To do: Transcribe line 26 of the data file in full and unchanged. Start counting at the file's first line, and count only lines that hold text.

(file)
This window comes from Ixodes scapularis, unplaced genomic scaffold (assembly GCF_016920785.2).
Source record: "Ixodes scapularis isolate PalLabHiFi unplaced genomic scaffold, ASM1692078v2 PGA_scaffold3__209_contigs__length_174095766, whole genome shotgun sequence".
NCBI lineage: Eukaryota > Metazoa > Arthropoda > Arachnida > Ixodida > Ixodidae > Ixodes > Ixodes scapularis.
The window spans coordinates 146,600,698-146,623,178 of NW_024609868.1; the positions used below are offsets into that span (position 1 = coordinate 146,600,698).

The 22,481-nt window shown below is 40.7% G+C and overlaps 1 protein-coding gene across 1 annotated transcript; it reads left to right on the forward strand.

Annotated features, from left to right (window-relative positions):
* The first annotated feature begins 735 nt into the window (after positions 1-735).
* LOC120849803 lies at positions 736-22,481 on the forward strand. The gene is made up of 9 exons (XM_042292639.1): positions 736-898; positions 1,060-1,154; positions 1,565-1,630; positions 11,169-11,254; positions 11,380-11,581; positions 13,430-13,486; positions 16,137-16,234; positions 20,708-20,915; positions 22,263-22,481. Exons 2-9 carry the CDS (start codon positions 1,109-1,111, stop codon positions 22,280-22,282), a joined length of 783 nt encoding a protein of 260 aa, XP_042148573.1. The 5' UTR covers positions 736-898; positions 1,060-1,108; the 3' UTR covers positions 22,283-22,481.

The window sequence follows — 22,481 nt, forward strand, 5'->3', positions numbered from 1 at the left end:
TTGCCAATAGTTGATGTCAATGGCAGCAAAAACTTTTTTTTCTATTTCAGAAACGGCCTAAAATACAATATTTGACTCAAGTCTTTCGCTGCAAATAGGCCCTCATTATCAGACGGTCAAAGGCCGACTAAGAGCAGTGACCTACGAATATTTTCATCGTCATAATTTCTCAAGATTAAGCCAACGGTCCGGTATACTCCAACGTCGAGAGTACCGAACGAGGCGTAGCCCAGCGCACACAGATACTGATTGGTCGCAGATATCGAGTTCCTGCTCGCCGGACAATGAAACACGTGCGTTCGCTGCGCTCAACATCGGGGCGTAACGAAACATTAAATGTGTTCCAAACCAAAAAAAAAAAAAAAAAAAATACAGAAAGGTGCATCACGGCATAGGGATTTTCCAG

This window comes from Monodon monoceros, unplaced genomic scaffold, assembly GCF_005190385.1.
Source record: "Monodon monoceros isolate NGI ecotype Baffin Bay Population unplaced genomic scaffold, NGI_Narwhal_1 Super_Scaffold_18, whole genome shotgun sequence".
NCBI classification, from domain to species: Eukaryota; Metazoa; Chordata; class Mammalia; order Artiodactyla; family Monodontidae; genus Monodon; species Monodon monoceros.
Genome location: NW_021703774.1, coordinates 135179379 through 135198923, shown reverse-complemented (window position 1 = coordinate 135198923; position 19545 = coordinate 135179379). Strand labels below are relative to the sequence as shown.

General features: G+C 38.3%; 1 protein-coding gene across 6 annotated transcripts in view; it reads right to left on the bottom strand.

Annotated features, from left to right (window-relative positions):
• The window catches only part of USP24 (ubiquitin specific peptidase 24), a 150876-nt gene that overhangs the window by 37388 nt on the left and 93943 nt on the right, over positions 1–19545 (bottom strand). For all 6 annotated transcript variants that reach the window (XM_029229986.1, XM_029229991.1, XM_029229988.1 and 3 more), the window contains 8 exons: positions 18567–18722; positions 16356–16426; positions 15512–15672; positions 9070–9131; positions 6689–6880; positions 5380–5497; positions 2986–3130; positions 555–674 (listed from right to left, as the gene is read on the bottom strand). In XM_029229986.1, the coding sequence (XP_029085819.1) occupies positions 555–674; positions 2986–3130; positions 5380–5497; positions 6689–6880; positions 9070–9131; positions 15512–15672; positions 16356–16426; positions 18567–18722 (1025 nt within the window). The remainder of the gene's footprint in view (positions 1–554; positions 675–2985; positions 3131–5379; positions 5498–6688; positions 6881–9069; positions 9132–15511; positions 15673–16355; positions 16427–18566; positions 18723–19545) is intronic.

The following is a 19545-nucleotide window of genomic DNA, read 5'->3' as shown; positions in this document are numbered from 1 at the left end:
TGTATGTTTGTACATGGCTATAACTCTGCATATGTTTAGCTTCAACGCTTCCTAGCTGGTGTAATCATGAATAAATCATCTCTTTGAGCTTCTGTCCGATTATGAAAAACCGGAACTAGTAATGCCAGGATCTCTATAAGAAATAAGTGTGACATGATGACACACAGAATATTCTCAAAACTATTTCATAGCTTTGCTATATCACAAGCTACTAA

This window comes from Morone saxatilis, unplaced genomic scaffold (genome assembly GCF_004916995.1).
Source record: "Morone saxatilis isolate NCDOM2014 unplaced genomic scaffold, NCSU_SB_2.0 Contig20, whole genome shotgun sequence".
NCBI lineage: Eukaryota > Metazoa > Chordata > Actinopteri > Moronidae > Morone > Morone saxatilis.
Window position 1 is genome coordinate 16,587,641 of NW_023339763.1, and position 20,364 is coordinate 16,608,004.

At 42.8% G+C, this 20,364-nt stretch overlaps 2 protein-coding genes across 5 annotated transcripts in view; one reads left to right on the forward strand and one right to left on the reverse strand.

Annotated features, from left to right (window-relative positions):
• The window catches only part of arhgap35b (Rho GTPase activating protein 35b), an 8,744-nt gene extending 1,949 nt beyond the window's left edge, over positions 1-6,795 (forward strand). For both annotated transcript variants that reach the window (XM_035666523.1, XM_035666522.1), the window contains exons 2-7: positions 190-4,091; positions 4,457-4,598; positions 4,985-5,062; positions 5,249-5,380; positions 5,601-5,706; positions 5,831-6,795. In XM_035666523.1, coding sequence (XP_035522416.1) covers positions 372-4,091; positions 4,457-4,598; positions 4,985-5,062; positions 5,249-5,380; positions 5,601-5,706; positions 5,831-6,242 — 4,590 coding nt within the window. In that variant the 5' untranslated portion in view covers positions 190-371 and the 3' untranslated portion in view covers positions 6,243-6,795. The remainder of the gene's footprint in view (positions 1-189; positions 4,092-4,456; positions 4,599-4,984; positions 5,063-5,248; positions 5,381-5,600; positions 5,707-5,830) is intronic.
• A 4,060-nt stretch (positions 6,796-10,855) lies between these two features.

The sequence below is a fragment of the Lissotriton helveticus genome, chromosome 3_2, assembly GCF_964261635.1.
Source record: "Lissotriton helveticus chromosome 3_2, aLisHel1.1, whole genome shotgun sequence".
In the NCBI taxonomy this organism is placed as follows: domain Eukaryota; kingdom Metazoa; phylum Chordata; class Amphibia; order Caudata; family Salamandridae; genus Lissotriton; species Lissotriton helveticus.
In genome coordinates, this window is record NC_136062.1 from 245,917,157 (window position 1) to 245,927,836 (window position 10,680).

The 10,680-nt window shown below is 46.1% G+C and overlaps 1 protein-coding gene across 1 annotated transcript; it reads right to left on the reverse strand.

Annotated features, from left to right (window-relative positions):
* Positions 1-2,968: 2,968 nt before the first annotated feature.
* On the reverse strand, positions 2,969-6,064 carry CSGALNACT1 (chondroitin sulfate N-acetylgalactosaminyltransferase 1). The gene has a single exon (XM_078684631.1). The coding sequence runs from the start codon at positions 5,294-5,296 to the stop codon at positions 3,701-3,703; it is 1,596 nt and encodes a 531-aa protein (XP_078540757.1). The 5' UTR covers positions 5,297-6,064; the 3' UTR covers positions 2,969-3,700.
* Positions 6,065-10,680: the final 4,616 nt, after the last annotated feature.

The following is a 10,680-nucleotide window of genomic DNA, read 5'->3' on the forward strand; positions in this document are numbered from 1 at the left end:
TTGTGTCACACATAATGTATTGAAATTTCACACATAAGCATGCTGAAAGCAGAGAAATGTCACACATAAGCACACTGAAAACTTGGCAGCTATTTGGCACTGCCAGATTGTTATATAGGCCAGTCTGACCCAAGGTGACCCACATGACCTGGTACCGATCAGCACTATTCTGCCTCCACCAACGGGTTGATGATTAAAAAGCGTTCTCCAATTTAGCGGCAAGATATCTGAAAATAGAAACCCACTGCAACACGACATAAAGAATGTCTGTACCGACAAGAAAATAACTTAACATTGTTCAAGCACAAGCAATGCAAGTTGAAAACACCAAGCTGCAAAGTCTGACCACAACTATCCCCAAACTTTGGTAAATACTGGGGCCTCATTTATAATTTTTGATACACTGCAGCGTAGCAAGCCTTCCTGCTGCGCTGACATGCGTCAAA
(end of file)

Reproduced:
• The window catches only part of arhgap35b (Rho GTPase activating protein 35b), an 8,744-nt gene extending 1,949 nt beyond the window's left edge, over positions 1-6,795 (forward strand). For both annotated transcript variants that reach the window (XM_035666523.1, XM_035666522.1), the window contains exons 2-7: positions 190-4,091; positions 4,457-4,598; positions 4,985-5,062; positions 5,249-5,380; positions 5,601-5,706; positions 5,831-6,795. In XM_035666523.1, coding sequence (XP_035522416.1) covers positions 372-4,091; positions 4,457-4,598; positions 4,985-5,062; positions 5,249-5,380; positions 5,601-5,706; positions 5,831-6,242 — 4,590 coding nt within the window. In that variant the 5' untranslated portion in view covers positions 190-371 and the 3' untranslated portion in view covers positions 6,243-6,795. The remainder of the gene's footprint in view (positions 1-189; positions 4,092-4,456; positions 4,599-4,984; positions 5,063-5,248; positions 5,381-5,600; positions 5,707-5,830) is intronic.